Up Close and Personal with a Comet: The European Space Agency's Rosetta Mission

The Lovie Awards / June 2016

2015's Lovie Be Greater with Data Award Winner -- The European Space Agency -- made history by landing on a comet in 2015 with Rosetta, which is collecting data continually to help scientists learn about the birth of our world.

Outer space will forever be one our our greatest unknowns, a place where human curiosity can never die. Space exploration and research is constantly evolving, and the 2015 Lovie Be Greater with Data Award Winner--The European Space Agency--hit a huge milestone achievement in landing on a comet in the much-revered Rosetta Mission.

The Rosetta Mission launched in 2004 conceived to study comets by landing on one, a feat that had never been achieved. Rosetta reached its target comet in 2014 and has been collecting data ever since by squeezing measurements into a data transfer signal of only a few hundred megabytes per day. By the end of the mission, they will have around 400 gigabytes of raw cometary science data to feed decades of science and engineering investigations. With comets thought to be the very origins of earth and human life, this is an enormous, and historic windfall for science and humankind.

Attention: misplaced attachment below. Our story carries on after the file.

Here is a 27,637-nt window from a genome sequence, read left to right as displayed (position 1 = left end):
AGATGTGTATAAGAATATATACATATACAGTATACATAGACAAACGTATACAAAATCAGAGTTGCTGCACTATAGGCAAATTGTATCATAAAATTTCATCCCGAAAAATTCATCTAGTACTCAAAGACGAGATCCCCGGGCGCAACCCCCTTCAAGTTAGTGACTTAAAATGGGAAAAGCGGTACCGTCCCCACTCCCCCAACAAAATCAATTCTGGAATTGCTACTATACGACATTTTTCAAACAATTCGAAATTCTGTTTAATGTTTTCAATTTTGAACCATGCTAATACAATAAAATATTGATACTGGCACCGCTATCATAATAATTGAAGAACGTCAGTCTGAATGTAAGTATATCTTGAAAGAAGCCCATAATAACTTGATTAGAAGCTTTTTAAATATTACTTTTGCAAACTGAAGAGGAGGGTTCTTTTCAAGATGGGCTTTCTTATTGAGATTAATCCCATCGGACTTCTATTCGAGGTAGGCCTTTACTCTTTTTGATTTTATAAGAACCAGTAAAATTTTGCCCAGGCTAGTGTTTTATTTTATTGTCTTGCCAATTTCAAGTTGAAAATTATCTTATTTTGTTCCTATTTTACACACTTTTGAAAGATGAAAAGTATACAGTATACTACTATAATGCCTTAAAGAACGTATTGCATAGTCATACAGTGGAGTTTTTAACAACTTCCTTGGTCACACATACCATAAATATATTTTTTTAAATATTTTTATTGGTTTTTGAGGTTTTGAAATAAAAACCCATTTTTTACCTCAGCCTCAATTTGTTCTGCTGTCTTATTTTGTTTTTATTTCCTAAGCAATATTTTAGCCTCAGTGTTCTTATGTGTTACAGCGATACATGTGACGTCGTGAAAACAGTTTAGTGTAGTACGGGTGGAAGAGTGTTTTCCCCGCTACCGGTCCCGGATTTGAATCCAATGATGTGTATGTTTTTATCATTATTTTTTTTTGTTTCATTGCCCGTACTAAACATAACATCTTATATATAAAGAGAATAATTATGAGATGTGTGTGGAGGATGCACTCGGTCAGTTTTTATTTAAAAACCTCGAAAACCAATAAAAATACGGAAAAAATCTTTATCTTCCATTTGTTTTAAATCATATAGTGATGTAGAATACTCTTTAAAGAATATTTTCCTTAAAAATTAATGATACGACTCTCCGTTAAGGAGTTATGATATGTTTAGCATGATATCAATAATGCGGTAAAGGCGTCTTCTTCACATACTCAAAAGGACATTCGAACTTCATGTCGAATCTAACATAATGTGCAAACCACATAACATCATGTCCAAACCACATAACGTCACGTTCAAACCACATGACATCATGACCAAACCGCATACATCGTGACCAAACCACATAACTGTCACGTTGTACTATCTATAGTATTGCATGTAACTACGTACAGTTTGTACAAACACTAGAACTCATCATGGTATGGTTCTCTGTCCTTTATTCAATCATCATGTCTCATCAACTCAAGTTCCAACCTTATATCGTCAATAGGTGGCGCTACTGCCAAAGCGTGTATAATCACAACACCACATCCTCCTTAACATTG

In partnership with Google for The Lovie Letters Series, The Lovie Awards team visited the offices at The European Space Agency in The Netherlands to hear firsthand from the Rosetta team about the birth of this project, and the experience of watching algorithms come to life in real time.. Here’s some of what Lead Project Scientist, Matt Taylor, had to say:

What does it mean to you to be recognised as a leading creator of the EU Internet?

With Rosetta, we have achieved something very special through the collaboration and cooperation internationally. It’s important to note that the story continues up to next year, when the spacecraft ceases operations but beyond that time, into the decades that follow when scientists use the data we have taken at the comet and look to unlock the secrets of our solar system.

When did you first know this project was going to be something special?

When my mum understood what I was doing as a job.

What role did Google products play in the project?

We use Google Drive and Google Hangouts to transfer discussion and knowledge within the team and to the broader community.

What was the biggest lesson you learned from this project?

That the public can be engaged successfully in scientific endeavour[s].

Watch the full Lovie Letter Series interview, presented by Google, for all of these insights and more.

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